You might be interested in XPCShell (err, not sure if comes with the Gecko SDK and/or the suite; all I know is building Firefox yourself seems to make it). It's basically a XPCOM enabled JS shell. Of course, that means things like window are still undefined... that doesn't make sense unless you actually have a window :)

          As for making up small bits of XUL, the extension developer's extension has a editor (it basically has a frame that loads whatever you type into a textbox in). Doesn't work too well with d
  • by sabit666 ( 457634 )
    But where are the IDE's/GUI builders for XUL? Those `tutorials' sure don't help newbies.
    • Re:OK (Score:1, Insightful)

      by Anonymous Coward
      The GUI builders are the same place where good HTML builders are: emacs or a good text editor! Good web developers don't use wysiwyg HTML/XML editors. It is easier and more reliable to just know the markup language, CSS and preview in a browser.
      • And that explains perfectly why there are 1,000,000 VB applications in the world, and only 7 XUL applications.

        "We're too l33t for GUI builders HUR HUR HUR!!!!11" (meanwhile 100 man-years of programming effort disappears into obscurity)
        • And that explains perfectly why there are 1,000,000 VB applications in the world, and only 7 XUL applications.
          It also explains why all of those 1,000,000 VB applications suck ass.

          --- SER

    • I'd like to remind readers that this is preview release, and there are many aspects of this platform that are not complete, including a set of tools which will be packaged up as the XULRunner SDK [mozilla.org]. I am fully aware that you can't have a platform without excellent developer tools and documentation, and we're working to get all of those resources in place in the next year.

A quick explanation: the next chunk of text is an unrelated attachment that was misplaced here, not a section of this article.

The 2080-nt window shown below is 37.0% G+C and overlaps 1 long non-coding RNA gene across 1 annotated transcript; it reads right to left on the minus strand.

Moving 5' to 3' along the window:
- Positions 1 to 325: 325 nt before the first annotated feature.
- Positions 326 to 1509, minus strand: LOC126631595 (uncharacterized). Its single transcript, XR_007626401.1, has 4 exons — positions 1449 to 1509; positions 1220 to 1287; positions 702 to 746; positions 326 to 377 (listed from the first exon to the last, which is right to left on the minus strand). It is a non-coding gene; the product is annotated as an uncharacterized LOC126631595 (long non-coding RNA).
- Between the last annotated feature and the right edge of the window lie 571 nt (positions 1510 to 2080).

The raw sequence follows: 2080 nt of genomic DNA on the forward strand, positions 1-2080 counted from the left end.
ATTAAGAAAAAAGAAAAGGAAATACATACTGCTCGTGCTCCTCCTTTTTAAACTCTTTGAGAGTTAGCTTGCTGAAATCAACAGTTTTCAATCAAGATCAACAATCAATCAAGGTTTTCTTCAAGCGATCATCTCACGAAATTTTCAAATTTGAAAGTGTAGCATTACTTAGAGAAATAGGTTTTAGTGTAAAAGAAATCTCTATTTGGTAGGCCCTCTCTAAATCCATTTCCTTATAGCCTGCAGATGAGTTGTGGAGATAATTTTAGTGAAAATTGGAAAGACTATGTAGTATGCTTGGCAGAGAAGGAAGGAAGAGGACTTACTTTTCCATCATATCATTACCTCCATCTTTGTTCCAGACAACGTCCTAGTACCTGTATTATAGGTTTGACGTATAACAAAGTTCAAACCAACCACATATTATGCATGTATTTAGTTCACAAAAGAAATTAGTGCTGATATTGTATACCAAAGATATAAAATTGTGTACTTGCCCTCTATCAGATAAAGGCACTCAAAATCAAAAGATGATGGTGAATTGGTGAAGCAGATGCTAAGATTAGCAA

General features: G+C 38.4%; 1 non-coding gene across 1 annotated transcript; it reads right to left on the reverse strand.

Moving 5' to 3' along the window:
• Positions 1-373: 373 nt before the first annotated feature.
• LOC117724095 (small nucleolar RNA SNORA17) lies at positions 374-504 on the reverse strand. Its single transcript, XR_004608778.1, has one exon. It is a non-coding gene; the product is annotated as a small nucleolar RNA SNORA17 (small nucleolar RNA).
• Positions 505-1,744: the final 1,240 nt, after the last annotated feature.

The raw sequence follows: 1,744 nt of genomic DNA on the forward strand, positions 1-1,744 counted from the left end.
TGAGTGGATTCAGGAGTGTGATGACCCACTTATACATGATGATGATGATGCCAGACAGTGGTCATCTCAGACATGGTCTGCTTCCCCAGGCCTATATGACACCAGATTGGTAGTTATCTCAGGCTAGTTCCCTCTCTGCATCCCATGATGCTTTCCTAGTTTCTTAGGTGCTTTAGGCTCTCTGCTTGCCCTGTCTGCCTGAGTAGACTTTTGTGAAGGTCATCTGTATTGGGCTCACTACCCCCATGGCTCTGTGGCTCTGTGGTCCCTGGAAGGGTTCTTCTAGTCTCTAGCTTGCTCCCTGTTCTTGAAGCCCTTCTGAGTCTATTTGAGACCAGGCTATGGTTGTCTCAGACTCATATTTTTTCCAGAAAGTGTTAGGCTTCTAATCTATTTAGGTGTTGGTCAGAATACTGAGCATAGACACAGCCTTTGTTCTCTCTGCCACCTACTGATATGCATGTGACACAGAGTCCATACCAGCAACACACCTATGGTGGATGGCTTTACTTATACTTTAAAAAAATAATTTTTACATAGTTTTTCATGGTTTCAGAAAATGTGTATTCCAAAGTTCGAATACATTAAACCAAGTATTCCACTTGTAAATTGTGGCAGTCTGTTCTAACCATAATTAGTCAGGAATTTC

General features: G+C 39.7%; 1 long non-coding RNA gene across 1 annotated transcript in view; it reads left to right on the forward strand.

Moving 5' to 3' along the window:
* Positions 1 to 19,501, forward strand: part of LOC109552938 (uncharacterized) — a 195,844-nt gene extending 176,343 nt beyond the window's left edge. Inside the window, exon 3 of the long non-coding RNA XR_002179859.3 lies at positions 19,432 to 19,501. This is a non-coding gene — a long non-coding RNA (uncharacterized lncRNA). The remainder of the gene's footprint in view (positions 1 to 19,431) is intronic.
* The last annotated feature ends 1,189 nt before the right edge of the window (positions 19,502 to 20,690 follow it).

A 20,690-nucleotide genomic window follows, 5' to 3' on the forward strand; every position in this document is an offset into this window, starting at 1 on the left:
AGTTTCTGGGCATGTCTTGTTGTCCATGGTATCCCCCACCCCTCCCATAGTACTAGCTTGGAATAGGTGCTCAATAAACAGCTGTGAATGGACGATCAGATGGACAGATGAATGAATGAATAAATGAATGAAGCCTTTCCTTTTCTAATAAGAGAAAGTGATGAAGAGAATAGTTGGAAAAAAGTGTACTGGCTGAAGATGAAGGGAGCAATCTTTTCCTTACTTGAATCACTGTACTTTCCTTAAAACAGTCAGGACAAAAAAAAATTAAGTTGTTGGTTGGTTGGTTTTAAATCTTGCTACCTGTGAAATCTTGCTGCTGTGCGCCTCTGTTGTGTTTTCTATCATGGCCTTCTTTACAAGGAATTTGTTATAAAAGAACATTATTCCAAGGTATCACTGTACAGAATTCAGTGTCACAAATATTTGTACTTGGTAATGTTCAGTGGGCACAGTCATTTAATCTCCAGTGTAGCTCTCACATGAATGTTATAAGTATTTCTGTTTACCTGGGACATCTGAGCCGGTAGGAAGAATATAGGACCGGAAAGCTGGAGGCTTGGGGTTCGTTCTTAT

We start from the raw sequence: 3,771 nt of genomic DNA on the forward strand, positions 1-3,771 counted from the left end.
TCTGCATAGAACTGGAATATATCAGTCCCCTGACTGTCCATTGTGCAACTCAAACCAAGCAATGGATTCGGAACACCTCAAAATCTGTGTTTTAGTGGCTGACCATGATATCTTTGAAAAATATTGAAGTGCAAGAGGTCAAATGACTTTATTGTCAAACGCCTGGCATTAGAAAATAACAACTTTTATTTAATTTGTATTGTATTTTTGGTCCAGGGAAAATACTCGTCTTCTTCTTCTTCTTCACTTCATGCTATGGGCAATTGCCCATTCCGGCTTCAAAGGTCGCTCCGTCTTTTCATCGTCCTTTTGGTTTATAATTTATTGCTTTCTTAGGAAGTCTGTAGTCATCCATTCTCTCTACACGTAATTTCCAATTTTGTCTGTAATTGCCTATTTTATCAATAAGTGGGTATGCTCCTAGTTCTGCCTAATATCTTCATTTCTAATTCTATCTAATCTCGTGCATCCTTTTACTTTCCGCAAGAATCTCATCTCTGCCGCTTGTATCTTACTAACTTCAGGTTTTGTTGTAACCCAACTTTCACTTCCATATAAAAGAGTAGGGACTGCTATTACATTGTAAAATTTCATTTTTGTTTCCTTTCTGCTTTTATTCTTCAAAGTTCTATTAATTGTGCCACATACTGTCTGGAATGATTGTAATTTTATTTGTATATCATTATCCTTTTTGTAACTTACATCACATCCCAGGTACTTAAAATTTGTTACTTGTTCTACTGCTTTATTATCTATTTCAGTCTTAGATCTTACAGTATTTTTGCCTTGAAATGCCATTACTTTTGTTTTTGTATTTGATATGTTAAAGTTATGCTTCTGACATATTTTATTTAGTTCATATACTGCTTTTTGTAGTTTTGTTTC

• by Chemisor ( 97276 ) on Monday February 20, 2006 @11:11AM (#14760961)
    My nightmare story about trying to install mozilla plugins [slashdot.org] suddenly comes to mind. Until somebody things good and hard about these problems I wouldn't recommend anyone to write anything in XUL.
  • Whose idea was it to name "XULRunner"? Picking a name that's a new word, hard for most people to guess how to pronounce, is a bad way to get people to talk about it.
  • This is definately a good preview edition, we've been able to push through a release based off of this instead of using it as a firefox extension by using Advanced Installer [advancedinstaller.com] which made MSIs easy for me. I'm sure any platform specific installer would be able to work as well, and we'll probably hang on to this for later MSI packaging once XulRunner has it's own installer(but once it does have it's own installer/upgrader we'll switch to that so we can run our stuff on Mac's again(and *nix, but that hasn't come
  • This sounds very promising and interesting--a robust cross-platform GUI-development platform. However, I've always been a bit baffled by the idea of Mozilla/XUL as a "development platform." It is so unlike the environments I'm used to (Tcl/Tk, AppleScript/Cocoa, Python/wxPython) that I'm not clear what one does with it. So here are some questions:

    1. Can one do general-purpose GUI application development with Mozilla/XULrunner--using JavaScript instead of Python or Tcl as the programming language? (i.e. is
  • How much memory is chewed up by this to just diaplsy, say a 3"x3" square window, with a table and some text? For Mozilla/Seamonkey, it's something like 15MB. Same, less, more?

    Also, like a browser, if you open a second "window", you only have a small memory hit to add the extra page (plus rendered objects). Is this the same here?

Whenever people agree with me, I always think I must be wrong. - Oscar Wilde